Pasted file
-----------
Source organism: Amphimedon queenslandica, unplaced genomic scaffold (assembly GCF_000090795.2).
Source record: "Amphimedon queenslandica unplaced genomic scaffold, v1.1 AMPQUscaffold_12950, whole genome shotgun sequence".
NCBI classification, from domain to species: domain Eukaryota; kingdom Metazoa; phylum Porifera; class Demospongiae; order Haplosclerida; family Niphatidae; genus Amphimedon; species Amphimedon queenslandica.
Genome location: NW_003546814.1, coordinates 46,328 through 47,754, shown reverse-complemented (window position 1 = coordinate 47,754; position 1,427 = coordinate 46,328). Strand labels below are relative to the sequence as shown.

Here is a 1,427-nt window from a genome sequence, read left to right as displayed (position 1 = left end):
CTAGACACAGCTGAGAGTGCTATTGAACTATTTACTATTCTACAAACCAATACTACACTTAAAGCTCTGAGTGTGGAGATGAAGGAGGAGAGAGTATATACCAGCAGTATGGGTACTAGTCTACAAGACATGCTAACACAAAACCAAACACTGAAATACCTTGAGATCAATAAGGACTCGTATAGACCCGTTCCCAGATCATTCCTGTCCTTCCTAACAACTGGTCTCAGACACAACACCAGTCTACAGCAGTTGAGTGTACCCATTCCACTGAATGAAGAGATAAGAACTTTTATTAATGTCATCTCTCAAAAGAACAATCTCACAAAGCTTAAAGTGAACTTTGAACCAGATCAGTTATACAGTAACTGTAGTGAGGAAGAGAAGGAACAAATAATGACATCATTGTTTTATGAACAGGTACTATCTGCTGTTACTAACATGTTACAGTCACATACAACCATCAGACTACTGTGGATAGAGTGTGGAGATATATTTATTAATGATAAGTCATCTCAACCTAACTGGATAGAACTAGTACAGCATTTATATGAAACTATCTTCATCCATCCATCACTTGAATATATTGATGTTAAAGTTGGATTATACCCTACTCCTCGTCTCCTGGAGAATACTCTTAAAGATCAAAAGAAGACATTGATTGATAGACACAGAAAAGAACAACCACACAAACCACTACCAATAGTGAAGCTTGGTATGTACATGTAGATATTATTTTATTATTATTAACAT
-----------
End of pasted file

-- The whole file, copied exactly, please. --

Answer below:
Source organism: Amphimedon queenslandica, unplaced genomic scaffold (assembly GCF_000090795.2).
Source record: "Amphimedon queenslandica unplaced genomic scaffold, v1.1 AMPQUscaffold_12950, whole genome shotgun sequence".
NCBI classification, from domain to species: domain Eukaryota; kingdom Metazoa; phylum Porifera; class Demospongiae; order Haplosclerida; family Niphatidae; genus Amphimedon; species Amphimedon queenslandica.
Genome location: NW_003546814.1, coordinates 46,328 through 47,754, shown reverse-complemented (window position 1 = coordinate 47,754; position 1,427 = coordinate 46,328). Strand labels below are relative to the sequence as shown.

Here is a 1,427-nt window from a genome sequence, read left to right as displayed (position 1 = left end):
CTAGACACAGCTGAGAGTGCTATTGAACTATTTACTATTCTACAAACCAATACTACACTTAAAGCTCTGAGTGTGGAGATGAAGGAGGAGAGAGTATATACCAGCAGTATGGGTACTAGTCTACAAGACATGCTAACACAAAACCAAACACTGAAATACCTTGAGATCAATAAGGACTCGTATAGACCCGTTCCCAGATCATTCCTGTCCTTCCTAACAACTGGTCTCAGACACAACACCAGTCTACAGCAGTTGAGTGTACCCATTCCACTGAATGAAGAGATAAGAACTTTTATTAATGTCATCTCTCAAAAGAACAATCTCACAAAGCTTAAAGTGAACTTTGAACCAGATCAGTTATACAGTAACTGTAGTGAGGAAGAGAAGGAACAAATAATGACATCATTGTTTTATGAACAGGTACTATCTGCTGTTACTAACATGTTACAGTCACATACAACCATCAGACTACTGTGGATAGAGTGTGGAGATATATTTATTAATGATAAGTCATCTCAACCTAACTGGATAGAACTAGTACAGCATTTATATGAAACTATCTTCATCCATCCATCACTTGAATATATTGATGTTAAAGTTGGATTATACCCTACTCCTCGTCTCCTGGAGAATACTCTTAAAGATCAAAAGAAGACATTGATTGATAGACACAGAAAAGAACAACCACACAAACCACTACCAATAGTGAAGCTTGGTATGTACATGTAGATATTATTTTATTATTATTAACAT